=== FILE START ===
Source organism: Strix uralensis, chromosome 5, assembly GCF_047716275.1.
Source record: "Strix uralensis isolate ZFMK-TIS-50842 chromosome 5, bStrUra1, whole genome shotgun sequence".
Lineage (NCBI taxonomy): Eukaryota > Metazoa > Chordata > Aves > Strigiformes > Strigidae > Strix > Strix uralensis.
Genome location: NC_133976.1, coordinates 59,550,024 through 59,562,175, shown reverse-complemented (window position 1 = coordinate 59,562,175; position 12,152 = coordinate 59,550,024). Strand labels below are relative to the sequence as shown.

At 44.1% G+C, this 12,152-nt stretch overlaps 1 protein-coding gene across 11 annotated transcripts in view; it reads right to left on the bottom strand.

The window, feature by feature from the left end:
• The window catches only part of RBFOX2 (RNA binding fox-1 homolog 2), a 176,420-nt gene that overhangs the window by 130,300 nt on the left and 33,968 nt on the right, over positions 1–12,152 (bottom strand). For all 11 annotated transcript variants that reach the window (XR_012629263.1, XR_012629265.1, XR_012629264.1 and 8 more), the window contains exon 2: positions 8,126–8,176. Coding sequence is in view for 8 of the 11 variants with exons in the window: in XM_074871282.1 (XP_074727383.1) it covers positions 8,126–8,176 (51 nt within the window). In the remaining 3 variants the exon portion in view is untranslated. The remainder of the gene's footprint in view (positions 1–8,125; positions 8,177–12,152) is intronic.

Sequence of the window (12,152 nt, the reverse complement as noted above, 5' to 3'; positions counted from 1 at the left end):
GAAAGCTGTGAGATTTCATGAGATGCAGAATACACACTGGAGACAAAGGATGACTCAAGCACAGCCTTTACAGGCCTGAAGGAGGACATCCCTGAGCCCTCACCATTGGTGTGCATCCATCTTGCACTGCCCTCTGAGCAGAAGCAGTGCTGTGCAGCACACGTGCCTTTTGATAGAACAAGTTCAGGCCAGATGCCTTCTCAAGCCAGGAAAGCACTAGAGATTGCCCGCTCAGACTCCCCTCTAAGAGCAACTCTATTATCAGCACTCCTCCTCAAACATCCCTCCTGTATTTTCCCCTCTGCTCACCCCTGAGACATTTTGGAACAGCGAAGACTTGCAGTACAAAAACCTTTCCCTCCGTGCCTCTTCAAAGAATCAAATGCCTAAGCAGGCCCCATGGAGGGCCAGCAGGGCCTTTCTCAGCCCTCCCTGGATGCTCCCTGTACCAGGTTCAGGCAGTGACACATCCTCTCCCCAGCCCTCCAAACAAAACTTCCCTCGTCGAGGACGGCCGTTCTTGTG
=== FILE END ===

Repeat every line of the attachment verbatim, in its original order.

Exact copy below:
Source organism: Strix uralensis, chromosome 5, assembly GCF_047716275.1.
Source record: "Strix uralensis isolate ZFMK-TIS-50842 chromosome 5, bStrUra1, whole genome shotgun sequence".
Lineage (NCBI taxonomy): Eukaryota > Metazoa > Chordata > Aves > Strigiformes > Strigidae > Strix > Strix uralensis.
Genome location: NC_133976.1, coordinates 59,550,024 through 59,562,175, shown reverse-complemented (window position 1 = coordinate 59,562,175; position 12,152 = coordinate 59,550,024). Strand labels below are relative to the sequence as shown.

At 44.1% G+C, this 12,152-nt stretch overlaps 1 protein-coding gene across 11 annotated transcripts in view; it reads right to left on the bottom strand.

The window, feature by feature from the left end:
• The window catches only part of RBFOX2 (RNA binding fox-1 homolog 2), a 176,420-nt gene that overhangs the window by 130,300 nt on the left and 33,968 nt on the right, over positions 1–12,152 (bottom strand). For all 11 annotated transcript variants that reach the window (XR_012629263.1, XR_012629265.1, XR_012629264.1 and 8 more), the window contains exon 2: positions 8,126–8,176. Coding sequence is in view for 8 of the 11 variants with exons in the window: in XM_074871282.1 (XP_074727383.1) it covers positions 8,126–8,176 (51 nt within the window). In the remaining 3 variants the exon portion in view is untranslated. The remainder of the gene's footprint in view (positions 1–8,125; positions 8,177–12,152) is intronic.

Sequence of the window (12,152 nt, the reverse complement as noted above, 5' to 3'; positions counted from 1 at the left end):
GAAAGCTGTGAGATTTCATGAGATGCAGAATACACACTGGAGACAAAGGATGACTCAAGCACAGCCTTTACAGGCCTGAAGGAGGACATCCCTGAGCCCTCACCATTGGTGTGCATCCATCTTGCACTGCCCTCTGAGCAGAAGCAGTGCTGTGCAGCACACGTGCCTTTTGATAGAACAAGTTCAGGCCAGATGCCTTCTCAAGCCAGGAAAGCACTAGAGATTGCCCGCTCAGACTCCCCTCTAAGAGCAACTCTATTATCAGCACTCCTCCTCAAACATCCCTCCTGTATTTTCCCCTCTGCTCACCCCTGAGACATTTTGGAACAGCGAAGACTTGCAGTACAAAAACCTTTCCCTCCGTGCCTCTTCAAAGAATCAAATGCCTAAGCAGGCCCCATGGAGGGCCAGCAGGGCCTTTCTCAGCCCTCCCTGGATGCTCCCTGTACCAGGTTCAGGCAGTGACACATCCTCTCCCCAGCCCTCCAAACAAAACTTCCCTCGTCGAGGACGGCCGTTCTTGTG